If the cone is too short, then the cone will not be able to stop a nozzle which has been cut at a steep angle (that is, far from transverse to the axis of the nozzle). This is because the only moderately resilient plastic of the nozzle will not stretch sufficiently to make up for a gross geometrical mismatch.
Also, the physics of the contact between the cone and nozzle favor a steep-sided cone. This is because the cone will be forced up into the nozzle orifice when the cartridge is mounted in the rack, to create a constrictive pressure of the nozzle orifice on the cone surface by the stretching of the nozzle orifice. A component of the constrictive force in the vertical direction will tend to raise the nozzle away from the cone, thus lessening the constrictive force, and encouraging breaking of the air seal. The steeper the cone, the less is this component of force.
The cone should be of a material which is fairly strong, has a smooth surface, and is easily cleaned or resists adherence by glues and the like. Steel, nylon, and TEFLON are possibilities. Composite structures are also possible: for example, a steel core covered with plastic. The cones 20 may be attached to the drip pan 14 by any convenient method.
The conical shape is preferred for the large majority of standard cartridge nozzles. As noted above, some nozzles depart from the round or tapered shape: if these are expected, some of the cones should be pyramidal to plug them. Various shapes may be needed if manufacturers introduce new nozzle shapes.
In view of the above, the word "cone" in this specification is meant to include a cone a frustum of a cone, and objects generally conical or departing slightly from a conical shape for example: cones with somewhat elliptical cross sections; cones that are curved somewhat like a horn; cones with bases or tops not cut perpendicular to the axis of the cone; cones with rounded tops or tips; cones with surface indentations rings, and the like; and so on. The invention does not require a mathematically perfect cone, rather, it requires a generally conical solid which is adapted to seal a caulking gun cartridge.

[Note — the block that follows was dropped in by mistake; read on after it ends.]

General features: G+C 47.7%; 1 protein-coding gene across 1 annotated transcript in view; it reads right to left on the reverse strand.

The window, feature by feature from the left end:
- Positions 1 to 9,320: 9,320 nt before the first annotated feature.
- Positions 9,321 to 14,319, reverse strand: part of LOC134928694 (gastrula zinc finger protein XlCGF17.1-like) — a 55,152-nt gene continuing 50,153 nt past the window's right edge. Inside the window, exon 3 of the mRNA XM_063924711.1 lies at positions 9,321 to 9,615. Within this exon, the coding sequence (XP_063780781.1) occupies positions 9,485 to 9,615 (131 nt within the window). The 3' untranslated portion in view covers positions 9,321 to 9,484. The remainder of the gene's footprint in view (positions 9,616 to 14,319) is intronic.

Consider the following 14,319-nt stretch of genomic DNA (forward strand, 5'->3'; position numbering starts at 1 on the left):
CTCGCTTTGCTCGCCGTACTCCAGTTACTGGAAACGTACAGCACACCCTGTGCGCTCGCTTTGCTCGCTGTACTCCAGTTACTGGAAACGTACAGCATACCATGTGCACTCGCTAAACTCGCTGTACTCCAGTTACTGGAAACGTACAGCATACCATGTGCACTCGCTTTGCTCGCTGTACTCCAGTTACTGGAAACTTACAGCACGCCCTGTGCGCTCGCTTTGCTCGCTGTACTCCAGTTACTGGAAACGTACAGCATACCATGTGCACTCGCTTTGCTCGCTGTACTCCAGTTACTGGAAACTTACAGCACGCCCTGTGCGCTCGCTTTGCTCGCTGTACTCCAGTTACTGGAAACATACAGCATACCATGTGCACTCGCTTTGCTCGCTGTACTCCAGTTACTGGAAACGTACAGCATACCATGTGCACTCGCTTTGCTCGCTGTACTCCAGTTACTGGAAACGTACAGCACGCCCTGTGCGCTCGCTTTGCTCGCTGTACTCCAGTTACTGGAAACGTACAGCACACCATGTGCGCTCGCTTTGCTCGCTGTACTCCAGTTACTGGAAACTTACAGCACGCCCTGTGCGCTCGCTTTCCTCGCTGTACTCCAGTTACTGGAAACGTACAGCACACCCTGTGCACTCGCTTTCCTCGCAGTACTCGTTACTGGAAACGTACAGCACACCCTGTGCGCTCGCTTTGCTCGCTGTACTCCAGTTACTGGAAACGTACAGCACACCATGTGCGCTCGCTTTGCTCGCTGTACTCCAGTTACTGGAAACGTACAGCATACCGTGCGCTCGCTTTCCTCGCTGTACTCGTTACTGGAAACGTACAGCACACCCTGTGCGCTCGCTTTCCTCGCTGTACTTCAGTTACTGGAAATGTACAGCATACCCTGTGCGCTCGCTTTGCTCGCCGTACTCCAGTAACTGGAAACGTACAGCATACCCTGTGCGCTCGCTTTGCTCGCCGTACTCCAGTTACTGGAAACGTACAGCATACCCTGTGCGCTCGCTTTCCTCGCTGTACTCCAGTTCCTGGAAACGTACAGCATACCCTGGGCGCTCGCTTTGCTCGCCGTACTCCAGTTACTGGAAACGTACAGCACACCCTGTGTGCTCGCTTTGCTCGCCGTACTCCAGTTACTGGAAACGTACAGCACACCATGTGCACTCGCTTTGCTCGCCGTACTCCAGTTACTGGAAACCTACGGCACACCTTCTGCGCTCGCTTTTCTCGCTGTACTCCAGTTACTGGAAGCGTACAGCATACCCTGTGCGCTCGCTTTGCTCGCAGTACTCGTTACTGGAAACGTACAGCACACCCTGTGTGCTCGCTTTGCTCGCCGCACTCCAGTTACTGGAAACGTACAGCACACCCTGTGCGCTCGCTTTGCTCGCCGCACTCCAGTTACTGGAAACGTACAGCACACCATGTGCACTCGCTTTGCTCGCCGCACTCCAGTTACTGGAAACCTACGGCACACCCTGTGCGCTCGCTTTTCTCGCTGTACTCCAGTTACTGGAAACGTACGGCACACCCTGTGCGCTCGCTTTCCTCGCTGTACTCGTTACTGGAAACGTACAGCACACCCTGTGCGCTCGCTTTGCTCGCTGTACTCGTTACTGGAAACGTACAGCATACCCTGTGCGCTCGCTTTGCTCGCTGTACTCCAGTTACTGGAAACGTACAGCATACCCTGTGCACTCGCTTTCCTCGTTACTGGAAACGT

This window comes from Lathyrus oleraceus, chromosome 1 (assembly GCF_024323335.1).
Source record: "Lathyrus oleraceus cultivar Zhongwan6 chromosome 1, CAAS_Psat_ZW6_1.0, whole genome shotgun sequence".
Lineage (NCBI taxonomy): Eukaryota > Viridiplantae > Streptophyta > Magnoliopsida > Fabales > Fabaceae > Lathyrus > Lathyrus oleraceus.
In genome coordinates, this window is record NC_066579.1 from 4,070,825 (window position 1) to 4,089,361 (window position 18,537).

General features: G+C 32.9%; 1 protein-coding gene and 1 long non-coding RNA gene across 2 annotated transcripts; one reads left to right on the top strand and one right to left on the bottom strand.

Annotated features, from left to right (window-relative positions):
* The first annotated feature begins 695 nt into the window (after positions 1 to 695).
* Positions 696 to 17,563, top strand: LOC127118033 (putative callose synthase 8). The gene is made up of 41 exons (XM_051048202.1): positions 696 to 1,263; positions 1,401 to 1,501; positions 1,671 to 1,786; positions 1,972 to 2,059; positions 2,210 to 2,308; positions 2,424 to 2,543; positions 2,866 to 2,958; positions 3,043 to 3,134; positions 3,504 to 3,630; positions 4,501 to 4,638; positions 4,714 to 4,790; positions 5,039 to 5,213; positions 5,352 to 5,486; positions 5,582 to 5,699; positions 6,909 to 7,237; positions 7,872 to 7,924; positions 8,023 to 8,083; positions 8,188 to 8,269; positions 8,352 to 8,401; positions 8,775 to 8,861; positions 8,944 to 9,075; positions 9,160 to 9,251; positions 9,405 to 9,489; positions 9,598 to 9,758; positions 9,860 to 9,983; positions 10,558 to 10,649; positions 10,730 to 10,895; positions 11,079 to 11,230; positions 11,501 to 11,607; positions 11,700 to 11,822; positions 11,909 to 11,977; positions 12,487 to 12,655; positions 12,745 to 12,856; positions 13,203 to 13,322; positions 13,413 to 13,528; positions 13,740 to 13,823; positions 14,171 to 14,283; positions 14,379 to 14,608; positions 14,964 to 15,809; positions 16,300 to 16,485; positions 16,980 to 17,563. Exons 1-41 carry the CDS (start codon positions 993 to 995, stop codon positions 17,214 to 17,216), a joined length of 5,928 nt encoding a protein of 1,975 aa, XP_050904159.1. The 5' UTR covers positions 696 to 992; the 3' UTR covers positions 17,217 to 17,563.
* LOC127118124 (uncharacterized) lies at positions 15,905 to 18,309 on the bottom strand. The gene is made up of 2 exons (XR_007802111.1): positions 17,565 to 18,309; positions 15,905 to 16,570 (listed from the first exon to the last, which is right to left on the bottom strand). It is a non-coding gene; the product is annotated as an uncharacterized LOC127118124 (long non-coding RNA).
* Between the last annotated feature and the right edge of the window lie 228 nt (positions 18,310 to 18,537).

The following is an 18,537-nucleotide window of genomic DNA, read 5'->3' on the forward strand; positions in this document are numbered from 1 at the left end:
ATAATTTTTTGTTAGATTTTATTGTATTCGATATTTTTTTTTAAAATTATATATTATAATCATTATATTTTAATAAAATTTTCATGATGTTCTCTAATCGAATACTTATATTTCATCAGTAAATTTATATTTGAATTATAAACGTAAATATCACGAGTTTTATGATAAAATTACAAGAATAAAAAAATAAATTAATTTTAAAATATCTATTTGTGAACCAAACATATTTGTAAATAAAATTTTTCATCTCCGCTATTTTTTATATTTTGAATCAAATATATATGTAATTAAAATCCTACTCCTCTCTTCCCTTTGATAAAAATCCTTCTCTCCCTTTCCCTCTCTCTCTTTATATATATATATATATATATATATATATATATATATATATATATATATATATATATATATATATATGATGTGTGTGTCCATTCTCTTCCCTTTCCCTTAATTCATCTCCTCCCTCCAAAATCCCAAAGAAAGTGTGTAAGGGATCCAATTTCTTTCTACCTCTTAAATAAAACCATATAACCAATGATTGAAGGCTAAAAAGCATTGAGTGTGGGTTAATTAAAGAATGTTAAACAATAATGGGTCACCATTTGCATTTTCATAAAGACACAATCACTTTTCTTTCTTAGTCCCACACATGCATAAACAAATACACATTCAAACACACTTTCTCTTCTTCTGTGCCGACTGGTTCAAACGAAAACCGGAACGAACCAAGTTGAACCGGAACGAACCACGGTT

In the claims, the word "cone" is further intended to mean not only cones but also pyramids or other polygonal tapered shapes which may be suitable for plugging nozzles of non-circular or non-elliptical cross sections.
Once the nozzle N has been lowered onto the cone 20, the body of the cartridge C is placed into the grip 30. The grip includes two resilient metal arms 32, with a gap between them, which together describe a circle slightly smaller than the diameter of a cartridge C. The arms 32 must enclose more than a straight angle (180 degrees). Thus, when a cartridge C is forced between them they exert force which prevents the cartridge from falling out. The resilience of the arms 32 should be great enough to allow a caulking gun G, with cartridge C loaded, to be inserted; then the cartridge need not be laboriously removed from the gun. As the gun is not much larger in diameter than the cartridge, this is simple to insure.
The arms include lips 34 and rubber arm coverings. The lips aid insertion of a cartridge, and the rubber creates friction for a secure hold. The grip is attached by a bolt, rivet, etc.
The grip illustrated is preferred, but is only one possible type. In fact, the grip could be as simple as a hoop or ring through which the gun or cartridge could be inserted prior to plugging by the cone. In general the present invention is not limited to the sole embodiment described above, but encompasses any and all embodiments within the scope of the following claims.
A holder 40 is useful for keeping handy an awl, nail, or similar tool for puncturing the foil membrane of a new cartridge.
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|U.S. Classification||211/70.6, 211/87.01, 211/13.1, D06/567, D06/574|
|International Classification||A47B81/00, B25H3/04|
|European Classification||A47B81/00D, B25H3/04|
|Jul 12, 1995||FPAY||Fee payment|
Year of fee payment: 4
|Aug 10, 1999||REMI||Maintenance fee reminder mailed|
|Jan 16, 2000||LAPS||Lapse for failure to pay maintenance fees|
|Mar 28, 2000||FP||Expired due to failure to pay maintenance fee|
Effective date: 20000114